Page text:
Americans are living in an Orwellian state argue Academy Award-winning director Oliver Stone and historian Peter Kuznick, as they sit down with RT to discuss US foreign policy and the Obama administration's disregard for the rule of law.
Both argue that Obama is a wolf in sheep's clothing and that people have forgiven him a lot because of the "nightmare of the Bush presidency that preceded him."
"He has taken all the Bush changes he basically put them into the establishment, he has codified them," Stone told RT. "It is an Orwellian state. It might not be oppressive on the surface, but there is no place to hide. Some part of you is going to end up in the database somewhere."
According to Kuznick, American citizens live in a fish tank where their government intercepts more than 1.7 billion messages a day. "That is email, telephone calls, other forms of communication."
RT's Abby Martin in the program Breaking the Set discusses the Showtime film series and book titled The Untold History of the United States co-authored by Oliver Stone and Peter Kuznick.
RT: It took both of you almost five years to produce this series. And in it you have a chapter called Obama: Management of a Wounded Empire. You give a harsh critique of the Obama administration. What in your eyes has been the most troubling aspect of his presidency, Oliver?
Oliver Stone: I think under the disguise of sheep's clothing he has been a wolf. That because of the nightmare of the Bush presidency that preceded him, people forgave him a lot. He was a great hope for change. The color of his skin, the upbringing, the internationalism, the globalism, seemed all evident. And he is an intelligent man. He has taken all the Bush changes he basically put them into the establishment, he has codified them. That is what is sad. So we are going into the second administration that is living outside the law and does not respect the law and foundations of our system and he is a constitutional lawyer, you know. Without the law, it is the law of the jungle. Nuremburg existed for a reason and there was a reason to have trials, there is a reason for due process – ‘habeas corpus' as they call it in the United States.
RT: Do you agree Peter?
Peter Kuznick: I agree, if you look at his domestic policy, he did not break with the Bush administration's policies. If you look at his transparency – he claimed to be the transparency president when he was running for office. There has not been transparency. We have been actually classifying more documents under Obama than we did under Bush. All previous presidents between 1970 and 2008 indicted three people total under Espionage Act. Obama has already indicted six people under the Espionage Act. The surveillance has not stopped, the incarceration without bringing people to trial has not stopped. So those policies have continued.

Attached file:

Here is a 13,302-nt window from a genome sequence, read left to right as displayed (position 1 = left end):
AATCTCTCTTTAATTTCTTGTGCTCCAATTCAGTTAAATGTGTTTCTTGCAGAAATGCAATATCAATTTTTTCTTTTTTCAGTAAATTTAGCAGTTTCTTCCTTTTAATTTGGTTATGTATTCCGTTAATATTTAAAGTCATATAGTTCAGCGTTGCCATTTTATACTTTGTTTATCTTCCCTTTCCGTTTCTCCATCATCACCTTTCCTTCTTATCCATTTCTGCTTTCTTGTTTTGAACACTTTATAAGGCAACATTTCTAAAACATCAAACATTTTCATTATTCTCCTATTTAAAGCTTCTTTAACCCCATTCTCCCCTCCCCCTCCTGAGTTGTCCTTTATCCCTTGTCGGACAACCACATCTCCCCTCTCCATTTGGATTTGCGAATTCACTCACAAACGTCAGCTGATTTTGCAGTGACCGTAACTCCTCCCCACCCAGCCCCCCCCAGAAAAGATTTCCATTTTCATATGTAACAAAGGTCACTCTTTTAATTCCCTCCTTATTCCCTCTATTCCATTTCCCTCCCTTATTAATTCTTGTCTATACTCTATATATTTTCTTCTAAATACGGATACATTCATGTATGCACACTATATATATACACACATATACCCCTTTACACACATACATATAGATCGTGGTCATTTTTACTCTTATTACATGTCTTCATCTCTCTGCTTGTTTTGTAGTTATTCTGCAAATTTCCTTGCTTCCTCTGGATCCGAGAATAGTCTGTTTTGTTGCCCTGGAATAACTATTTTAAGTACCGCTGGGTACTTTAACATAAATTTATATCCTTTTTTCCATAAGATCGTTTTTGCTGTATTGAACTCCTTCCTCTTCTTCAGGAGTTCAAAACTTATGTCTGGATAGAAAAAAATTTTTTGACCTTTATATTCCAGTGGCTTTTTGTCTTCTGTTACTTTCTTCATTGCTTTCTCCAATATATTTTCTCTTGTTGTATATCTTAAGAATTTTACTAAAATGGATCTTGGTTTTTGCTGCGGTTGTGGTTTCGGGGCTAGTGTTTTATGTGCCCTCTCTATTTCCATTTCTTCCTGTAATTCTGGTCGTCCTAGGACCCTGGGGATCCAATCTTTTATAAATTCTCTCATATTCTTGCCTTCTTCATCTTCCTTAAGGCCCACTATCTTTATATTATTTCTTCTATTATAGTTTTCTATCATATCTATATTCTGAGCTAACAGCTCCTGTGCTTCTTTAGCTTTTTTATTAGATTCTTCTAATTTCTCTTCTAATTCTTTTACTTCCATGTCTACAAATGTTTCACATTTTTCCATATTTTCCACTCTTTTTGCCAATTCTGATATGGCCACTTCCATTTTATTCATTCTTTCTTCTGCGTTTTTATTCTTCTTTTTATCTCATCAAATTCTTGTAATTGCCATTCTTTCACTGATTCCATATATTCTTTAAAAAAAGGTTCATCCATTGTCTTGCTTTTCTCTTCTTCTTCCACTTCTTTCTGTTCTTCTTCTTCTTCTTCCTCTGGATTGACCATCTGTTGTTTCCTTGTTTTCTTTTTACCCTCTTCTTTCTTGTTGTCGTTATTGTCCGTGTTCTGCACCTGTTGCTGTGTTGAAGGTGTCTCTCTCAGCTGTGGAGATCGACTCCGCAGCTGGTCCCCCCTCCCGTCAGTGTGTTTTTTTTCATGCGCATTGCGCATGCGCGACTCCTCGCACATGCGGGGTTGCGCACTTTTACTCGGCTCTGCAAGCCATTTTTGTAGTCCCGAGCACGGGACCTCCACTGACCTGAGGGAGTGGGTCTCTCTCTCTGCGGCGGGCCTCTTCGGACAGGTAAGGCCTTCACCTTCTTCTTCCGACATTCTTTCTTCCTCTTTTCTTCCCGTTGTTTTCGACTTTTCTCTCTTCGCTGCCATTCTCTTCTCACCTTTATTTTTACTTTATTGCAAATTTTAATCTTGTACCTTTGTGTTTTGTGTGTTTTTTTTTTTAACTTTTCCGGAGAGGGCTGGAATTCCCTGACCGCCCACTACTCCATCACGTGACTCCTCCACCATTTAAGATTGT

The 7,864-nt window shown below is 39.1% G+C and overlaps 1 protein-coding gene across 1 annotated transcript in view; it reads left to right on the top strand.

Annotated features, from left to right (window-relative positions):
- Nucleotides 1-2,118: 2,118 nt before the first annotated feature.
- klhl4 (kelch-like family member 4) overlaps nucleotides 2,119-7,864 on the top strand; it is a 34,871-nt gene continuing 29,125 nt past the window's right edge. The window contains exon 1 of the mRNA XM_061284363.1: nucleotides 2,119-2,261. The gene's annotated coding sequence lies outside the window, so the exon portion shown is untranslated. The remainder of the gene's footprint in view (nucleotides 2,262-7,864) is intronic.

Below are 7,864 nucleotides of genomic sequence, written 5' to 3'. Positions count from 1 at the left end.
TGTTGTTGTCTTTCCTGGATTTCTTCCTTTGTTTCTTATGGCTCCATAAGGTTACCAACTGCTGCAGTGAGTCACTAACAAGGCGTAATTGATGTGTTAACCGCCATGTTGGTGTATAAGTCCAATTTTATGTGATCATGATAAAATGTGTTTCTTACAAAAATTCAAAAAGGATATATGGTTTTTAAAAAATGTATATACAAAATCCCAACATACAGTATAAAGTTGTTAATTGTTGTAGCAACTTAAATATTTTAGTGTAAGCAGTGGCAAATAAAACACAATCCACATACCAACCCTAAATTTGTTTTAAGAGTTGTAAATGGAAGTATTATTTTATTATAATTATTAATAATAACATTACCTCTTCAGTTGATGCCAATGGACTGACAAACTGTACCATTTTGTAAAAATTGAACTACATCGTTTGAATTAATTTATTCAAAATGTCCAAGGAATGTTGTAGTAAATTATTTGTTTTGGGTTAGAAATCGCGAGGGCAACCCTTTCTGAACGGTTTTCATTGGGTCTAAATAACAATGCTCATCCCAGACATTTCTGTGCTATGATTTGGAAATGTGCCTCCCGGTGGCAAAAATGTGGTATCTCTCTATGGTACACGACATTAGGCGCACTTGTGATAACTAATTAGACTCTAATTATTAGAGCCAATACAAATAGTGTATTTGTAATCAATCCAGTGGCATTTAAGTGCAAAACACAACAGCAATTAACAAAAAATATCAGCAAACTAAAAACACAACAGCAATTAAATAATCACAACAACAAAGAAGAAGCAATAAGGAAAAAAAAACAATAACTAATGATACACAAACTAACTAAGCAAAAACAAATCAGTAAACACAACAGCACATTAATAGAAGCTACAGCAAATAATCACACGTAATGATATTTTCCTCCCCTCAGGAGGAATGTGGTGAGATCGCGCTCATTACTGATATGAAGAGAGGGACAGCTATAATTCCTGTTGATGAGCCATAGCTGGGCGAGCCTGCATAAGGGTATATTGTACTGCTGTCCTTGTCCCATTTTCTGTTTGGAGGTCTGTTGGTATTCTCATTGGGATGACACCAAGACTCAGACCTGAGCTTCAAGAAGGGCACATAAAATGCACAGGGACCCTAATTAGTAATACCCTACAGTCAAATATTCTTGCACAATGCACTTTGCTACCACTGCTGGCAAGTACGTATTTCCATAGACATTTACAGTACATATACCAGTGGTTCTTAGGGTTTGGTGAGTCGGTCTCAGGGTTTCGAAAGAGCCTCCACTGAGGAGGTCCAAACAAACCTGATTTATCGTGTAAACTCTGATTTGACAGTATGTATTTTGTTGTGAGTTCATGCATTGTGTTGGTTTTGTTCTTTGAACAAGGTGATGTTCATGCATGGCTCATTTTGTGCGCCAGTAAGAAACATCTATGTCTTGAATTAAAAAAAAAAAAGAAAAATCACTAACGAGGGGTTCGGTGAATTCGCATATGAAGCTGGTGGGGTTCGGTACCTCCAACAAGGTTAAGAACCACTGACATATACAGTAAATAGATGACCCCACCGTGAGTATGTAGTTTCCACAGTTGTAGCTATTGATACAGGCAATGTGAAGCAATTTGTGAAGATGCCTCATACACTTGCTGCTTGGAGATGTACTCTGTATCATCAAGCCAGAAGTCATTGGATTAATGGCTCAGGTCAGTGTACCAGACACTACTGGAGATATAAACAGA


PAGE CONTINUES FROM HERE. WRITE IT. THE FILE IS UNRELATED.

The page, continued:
Then there are war policies, militarization policies. We are maintaining that. We are fighting wars now in Yemen, Afghanistan, we are keeping troops in Afghanistan. We have not cut back the things that we all found so odious about the Bush administration and Obama added some of his own. The drones policy – Obama had more drone attack in the first eight months than Bush had his entire presidency. And these have very dubious international legality.
OS: Peter was hopeful that the in the second term there will be some more flexibility, we hope so. But, there is a system in place, which is enormous – the Pentagon system.
RT: It almost seems that they took the odious CIA policies and just branded them, so it is now acceptable – the assassinations, the extrajudicial executioner without the due process. It is fascinating.
PK: We complained during Bush years that Bush was actually conducting surveillance without judiciary review. Obama is killing people, targeted assassinations without judiciary review. That to us is obviously much more serious.
RT: You also cover Pearl Harbor, which of course led to the internment of Japanese American citizens. I do not think a lot of people acknowledge that once again underreported aspect of really what that meant. When you look at the surveillance grid in America today it almost seems like it is an open-air internment camp, where they do not need to intern people anymore because we have this grid set up in place. What do you guys think about that?
PK: The US government now intercepts more than 1.7 billion messages a day from American citizens. That is email, telephone calls, other forms of communication. Can you imagine: 1.7 billion? We've got this apparatus set up now with hundreds of thousands of people, over a million of people with top security clearances in this kind of nightmarish state, this 1984 kind of state.
OS: One million top security clearances. That is a pretty heavy number. In other words, we are living in a fish pond and I think the sad part is that the younger people accept that. They are used to the invasion. And that is true, how can we follow the lives of everybody? But the truth is that we are all ultimately watching ourselves. It is an Orwellian state. It might not be oppressive on the surface, but there is no place to hide. Some part of you is going to end up in the database somewhere.